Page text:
The citizenship question actually isn’t that interesting. Under the Immigration and Nationality Act, he acquired citizenship immediately at birth (meaning he was born as an American citizen) as a result of being born to two American citizens, even if it’s not clear what the status of the Panama Canal Zone was at the time. I have a good friend who was born in the Panama Canal Zone about thirty years ago and he has a Panamanian birth certificate as well as a statement declaring that is an American citizen and has been from birth, the latter of which his parents had to apply for using an N-400 application for naturalization. Things would be far more interesting if one of his parents wasn’t a U.S. citizen when he was born or if he was born out of wedlock. There are dozens of pages of charts that govern that scenario.

    I think the “plain text” interpretation of Article II is that to be President, you must have been an American citizen at birth, as opposed to an American citizen who gained citizenship by applying for naturalization. This would mean that a person who derived citizenship (i.e., McCain’s parents were not citizens when he was born, but one or both naturalized before his eighteenth birthday, making him a citizen automatically upon their naturalization) probably would not be considered a “natural-born American” under Article II.

  9. irishlaw06 says:

    And no — military bases, unlike embassies, and not “U.S. soil.”

  10. dcl says:

    Brendan, if the rule was good enough to keep Hamilton out, it’s good enough for everyone else. Thus if the Constitution is so amended, I’m writing in Alexander Hamilton the presidential election following the change.

  11. Brendan Loy says:

    Look, I’m not saying you’re wrong, irishlaw06, indeed I’m sure that’s how SCOTUS would probably rule if this came to their desk, but…

    Mr. McCain’s likely nomination as the Republican candidate for president and the happenstance of his birth in the Panama Canal Zone in 1936 are reviving a musty debate that has surfaced periodically since the founders first set quill to parchment and declared that only a “natural-born citizen” can hold the nation’s highest office.

    Almost since those words were written in 1787 with scant explanation, their precise meaning has been the stuff of confusion, law school review articles, whisper campaigns and civics class debates over whether only those delivered on American soil can be truly natural born. To date, no American to take the presidential oath has had an official birthplace outside the 50 states.

    “There are powerful arguments that Senator McCain or anyone else in this position is constitutionally qualified, but there is certainly no precedent,” said Sarah H. Duggin, an associate professor of law at Catholic University who has studied the issue extensively. “It is not a slam-dunk situation.”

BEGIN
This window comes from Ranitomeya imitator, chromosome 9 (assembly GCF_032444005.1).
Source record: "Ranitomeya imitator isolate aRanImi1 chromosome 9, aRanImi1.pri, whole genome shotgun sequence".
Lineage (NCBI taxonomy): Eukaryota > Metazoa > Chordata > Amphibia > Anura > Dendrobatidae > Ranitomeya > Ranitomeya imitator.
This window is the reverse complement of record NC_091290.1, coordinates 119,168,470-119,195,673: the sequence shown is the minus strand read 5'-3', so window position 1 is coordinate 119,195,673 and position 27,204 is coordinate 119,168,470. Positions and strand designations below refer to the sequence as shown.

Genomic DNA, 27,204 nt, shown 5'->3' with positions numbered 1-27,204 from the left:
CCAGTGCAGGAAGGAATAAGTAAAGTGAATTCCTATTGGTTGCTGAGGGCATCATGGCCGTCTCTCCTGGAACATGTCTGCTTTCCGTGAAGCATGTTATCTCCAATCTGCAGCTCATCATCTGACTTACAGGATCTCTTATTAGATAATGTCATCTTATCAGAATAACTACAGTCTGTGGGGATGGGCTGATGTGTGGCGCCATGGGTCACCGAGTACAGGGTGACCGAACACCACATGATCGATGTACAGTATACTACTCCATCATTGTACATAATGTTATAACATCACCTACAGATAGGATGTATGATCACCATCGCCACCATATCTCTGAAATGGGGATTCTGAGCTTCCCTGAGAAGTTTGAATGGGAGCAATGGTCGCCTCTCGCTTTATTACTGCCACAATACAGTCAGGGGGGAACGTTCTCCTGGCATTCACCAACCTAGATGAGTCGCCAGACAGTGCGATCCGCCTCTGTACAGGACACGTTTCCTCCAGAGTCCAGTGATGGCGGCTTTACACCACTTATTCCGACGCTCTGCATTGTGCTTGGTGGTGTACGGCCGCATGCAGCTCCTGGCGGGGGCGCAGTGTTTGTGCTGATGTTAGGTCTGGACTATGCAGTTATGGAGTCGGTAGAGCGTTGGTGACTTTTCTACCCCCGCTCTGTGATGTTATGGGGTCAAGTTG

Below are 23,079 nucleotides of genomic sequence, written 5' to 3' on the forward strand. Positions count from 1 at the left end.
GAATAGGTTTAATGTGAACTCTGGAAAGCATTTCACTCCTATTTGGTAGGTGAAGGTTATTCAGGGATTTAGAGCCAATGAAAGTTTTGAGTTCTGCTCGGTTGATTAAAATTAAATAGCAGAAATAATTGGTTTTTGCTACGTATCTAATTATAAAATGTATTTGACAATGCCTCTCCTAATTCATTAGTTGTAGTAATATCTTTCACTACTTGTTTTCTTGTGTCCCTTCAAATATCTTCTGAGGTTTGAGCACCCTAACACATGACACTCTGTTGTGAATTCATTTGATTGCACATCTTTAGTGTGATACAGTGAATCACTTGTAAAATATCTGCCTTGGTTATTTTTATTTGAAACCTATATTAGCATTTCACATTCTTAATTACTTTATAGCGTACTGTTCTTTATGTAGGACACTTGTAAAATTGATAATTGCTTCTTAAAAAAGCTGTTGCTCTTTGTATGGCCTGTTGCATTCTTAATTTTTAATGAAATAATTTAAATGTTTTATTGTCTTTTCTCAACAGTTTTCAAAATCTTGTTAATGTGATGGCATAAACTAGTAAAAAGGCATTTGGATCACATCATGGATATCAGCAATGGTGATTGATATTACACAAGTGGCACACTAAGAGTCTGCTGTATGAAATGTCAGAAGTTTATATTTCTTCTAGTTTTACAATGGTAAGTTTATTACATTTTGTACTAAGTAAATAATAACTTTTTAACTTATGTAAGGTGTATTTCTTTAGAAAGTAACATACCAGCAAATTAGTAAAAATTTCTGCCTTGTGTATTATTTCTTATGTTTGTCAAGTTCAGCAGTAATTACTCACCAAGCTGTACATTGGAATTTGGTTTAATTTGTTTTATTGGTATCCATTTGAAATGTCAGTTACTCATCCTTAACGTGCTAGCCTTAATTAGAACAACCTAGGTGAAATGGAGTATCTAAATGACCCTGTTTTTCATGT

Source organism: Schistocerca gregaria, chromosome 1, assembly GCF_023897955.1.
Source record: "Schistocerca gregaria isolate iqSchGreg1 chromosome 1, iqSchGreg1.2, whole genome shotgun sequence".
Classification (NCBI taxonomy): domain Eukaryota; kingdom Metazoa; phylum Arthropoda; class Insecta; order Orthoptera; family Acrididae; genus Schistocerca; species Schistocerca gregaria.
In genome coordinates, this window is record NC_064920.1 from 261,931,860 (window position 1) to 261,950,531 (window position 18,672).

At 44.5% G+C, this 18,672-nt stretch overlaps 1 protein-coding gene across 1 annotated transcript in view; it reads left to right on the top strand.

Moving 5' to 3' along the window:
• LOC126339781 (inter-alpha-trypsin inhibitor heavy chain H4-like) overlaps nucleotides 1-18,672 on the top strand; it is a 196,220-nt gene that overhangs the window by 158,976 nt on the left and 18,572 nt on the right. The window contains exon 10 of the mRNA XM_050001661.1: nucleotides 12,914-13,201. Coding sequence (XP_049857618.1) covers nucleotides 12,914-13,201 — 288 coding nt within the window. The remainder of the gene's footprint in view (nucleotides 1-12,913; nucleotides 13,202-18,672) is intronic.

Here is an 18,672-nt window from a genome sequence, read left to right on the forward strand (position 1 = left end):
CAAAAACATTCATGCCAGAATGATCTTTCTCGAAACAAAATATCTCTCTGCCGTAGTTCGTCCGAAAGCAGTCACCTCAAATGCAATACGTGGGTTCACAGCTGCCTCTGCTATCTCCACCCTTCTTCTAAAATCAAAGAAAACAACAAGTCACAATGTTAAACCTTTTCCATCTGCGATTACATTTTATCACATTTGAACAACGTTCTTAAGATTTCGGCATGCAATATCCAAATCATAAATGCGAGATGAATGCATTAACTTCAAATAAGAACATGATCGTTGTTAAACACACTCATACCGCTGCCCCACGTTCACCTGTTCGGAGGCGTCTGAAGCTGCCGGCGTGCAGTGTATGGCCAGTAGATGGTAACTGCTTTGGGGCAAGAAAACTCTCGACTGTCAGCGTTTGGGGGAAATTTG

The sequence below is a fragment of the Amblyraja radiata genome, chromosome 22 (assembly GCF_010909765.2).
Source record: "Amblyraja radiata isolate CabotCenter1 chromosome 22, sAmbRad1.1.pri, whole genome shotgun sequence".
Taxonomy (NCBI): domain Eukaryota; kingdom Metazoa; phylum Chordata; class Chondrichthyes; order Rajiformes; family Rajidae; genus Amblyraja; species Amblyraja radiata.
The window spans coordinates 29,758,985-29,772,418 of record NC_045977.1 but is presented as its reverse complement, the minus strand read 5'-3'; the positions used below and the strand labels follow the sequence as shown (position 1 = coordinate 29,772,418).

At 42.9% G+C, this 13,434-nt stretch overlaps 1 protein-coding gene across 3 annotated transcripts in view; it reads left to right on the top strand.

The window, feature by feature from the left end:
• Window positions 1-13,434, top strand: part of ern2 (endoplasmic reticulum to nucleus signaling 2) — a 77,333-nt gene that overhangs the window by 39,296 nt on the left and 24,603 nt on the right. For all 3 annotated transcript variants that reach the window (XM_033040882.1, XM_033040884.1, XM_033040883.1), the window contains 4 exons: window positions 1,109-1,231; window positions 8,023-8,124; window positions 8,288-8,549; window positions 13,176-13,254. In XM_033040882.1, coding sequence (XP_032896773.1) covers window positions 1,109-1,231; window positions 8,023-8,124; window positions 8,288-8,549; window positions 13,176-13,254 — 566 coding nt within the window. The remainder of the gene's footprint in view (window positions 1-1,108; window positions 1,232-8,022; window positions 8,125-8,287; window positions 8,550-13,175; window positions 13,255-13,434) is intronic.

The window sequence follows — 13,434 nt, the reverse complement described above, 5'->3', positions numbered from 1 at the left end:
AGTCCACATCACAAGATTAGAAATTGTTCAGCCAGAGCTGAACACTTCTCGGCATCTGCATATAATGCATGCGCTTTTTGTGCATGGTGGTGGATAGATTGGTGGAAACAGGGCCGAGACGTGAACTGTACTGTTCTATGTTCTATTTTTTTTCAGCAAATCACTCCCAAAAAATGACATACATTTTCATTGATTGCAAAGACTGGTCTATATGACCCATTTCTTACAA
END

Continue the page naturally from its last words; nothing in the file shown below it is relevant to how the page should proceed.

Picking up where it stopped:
Ms. Duggin and others who have explored the arcane subject in depth say legal argument and basic fairness may indeed be on the side of Mr. McCain, a longtime member of Congress from Arizona. But multiple experts and scholarly reviews say the issue has never been definitively resolved by either Congress or the Supreme Court.

    The conflict that could conceivably ensnare Mr. McCain goes…to the interpretation of “natural born” when weighed against intent and decades of immigration law. …

    Quickly recognizing confusion over the evolving nature of citizenship, the First Congress in 1790 passed a measure that did define children of citizens “born beyond the sea, or out of the limits of the United States to be natural born.” But that law is still seen as potentially unconstitutional and was overtaken by subsequent legislation that omitted the “natural-born” phrase. …

    In a paper written 20 years ago for the Yale Law Journal on the natural-born enigma, Jill Pryor, now a lawyer in Atlanta, said that any legal challenge to a presidential candidate born outside national boundaries would be “unpredictable and unsatisfactory.”

    “If I were on the Supreme Court, I would decide for John McCain,” Ms. Pryor said in a recent interview. “But it is certainly not a frivolous issue.”

    Again, I’m not saying you’re wrong… and I would be personally outraged if this actually blocked McCain from becoming president (particularly if the decision were to be rendered after the voters have spoken)… I’m just not sure we should dismiss something as an uninteresting non-issue when multiple experts who’ve studied it closely have concluded it’s an unresolved question, a nonfrivolous issue, and “not a slam-dunk situation.”

  12. Brendan Loy says:

    dcl, the only problem with that plan is that Alexander Hamilton was eligible to be president.

  13. dcl says:

    Hmm, Brendan, the linked article fails to prove that Hamilton was a citizen of New York state. Recall, the boy was a bastard from the indies, so at that time, there are several reasons he might not have been considered a citizen.

  14. ndlaw06 says:

    I should have been more clear — the question of whether McCain was a citizen at birth isn’t all that interesting (which is why I specified that the citizenship issue isn’t all that interesting). The definition of “native-born citizen” as it is used in the Constitution certainly isn’t settled, at least not in any definitive way. But I don’t think there’s any real question as to whether McCain was born a citizen.